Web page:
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White House, Hillary Clinton Express Support For Houston LGBT Equal Rights Law

Several high-profile political leaders on Thursday expressed support for LGBT protections in Houston, Texas, that voters will soon decide whether to uphold.

Last updated on October 29, 2015, at 3:47 p.m. ET

Posted on October 29, 2015, at 2:15 p.m. ET

AP / Robert F. Bukaty

The White House, along with presidential candidate Hillary Clinton, expressed support Thursday for LGBT protections in Houston, Texas, that voters will soon decide whether to uphold.

The Houston Equal Rights Ordinance, known as HERO, has come under attack from those who say the protections go to far. Opponents of the law, passed by the City Council in 2014, have been pummeling the airwaves with an ad campaign deriding the law after successfully bringing the matter to a referendum in which voters will decide whether to uphold or overturn the protections.

With just days until the election, several high-profile people have weighed in, including Oscar-winning actor Sally Field.

On Thursday, Clinton tweeted her support for upholding the ordinance.

No one should face discrimination for who they are or who they loveโ€”I support efforts for equality in Houston & beyond. #HERO #YesOnProp1 -H

And in a rare move, the White House also weighed, although it stopped short of a full endorsement.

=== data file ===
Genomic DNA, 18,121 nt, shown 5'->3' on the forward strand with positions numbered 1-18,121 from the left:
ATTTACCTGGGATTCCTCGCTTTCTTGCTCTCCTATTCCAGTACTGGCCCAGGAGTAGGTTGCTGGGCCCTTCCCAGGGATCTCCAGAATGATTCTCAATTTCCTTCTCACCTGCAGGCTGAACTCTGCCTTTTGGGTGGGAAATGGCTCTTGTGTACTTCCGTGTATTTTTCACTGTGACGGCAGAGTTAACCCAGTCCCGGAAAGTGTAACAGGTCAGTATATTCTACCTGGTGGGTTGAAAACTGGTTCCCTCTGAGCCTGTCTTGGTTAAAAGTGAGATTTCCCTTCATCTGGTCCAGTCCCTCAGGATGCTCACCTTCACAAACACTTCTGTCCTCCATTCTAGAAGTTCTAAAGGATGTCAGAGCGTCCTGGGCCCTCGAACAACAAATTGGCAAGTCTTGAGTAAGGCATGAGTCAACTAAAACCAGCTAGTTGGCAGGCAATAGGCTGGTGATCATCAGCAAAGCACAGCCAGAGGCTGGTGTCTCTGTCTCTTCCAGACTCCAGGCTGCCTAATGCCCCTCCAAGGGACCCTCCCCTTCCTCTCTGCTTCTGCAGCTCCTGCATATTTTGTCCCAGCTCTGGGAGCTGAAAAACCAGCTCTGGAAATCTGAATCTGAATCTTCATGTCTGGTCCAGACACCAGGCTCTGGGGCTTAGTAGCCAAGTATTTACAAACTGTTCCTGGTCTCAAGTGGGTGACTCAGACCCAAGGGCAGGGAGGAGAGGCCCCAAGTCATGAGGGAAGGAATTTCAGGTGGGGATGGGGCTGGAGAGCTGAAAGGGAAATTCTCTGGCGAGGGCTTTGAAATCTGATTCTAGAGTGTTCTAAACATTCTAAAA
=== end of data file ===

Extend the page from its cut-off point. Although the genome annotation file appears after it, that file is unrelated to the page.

White House spokesman Jeff Tiller said that while the Obama administration generally does not take formal positions on specific proposal or initiates, "the president and vice president have been strong supporters of state and local efforts to protect Americans from being discriminated against based on who they are and who they love."

"We're confident that the citizens of Houston will vote in favor of fairness and equality," he added.

The HERO law bans discrimination against 15 classes of people โ€” including racial minorities, women, people of faith, and LGBT people โ€” in housing, jobs, and public accommodations.

However, activists with a group called Campaign for Houston โ€” which is running the campaign to repeal HERO โ€” has focused on LGBT people, particularly transgender women, who they consider men, being allowed to use public restrooms that correspond with their gender identity. In the process, they have deluged voters with commercials, phone calls, and mail that claim HERO would allow male sex predators to legally prowl women's restrooms in order to sexually assault young girls.

Activists, elected officials, and police in Houston all say that message is untrue โ€” HERO would not legalize predatory behavior in bathrooms.

But with five days until the election, opinion surveys show the race is tightening.

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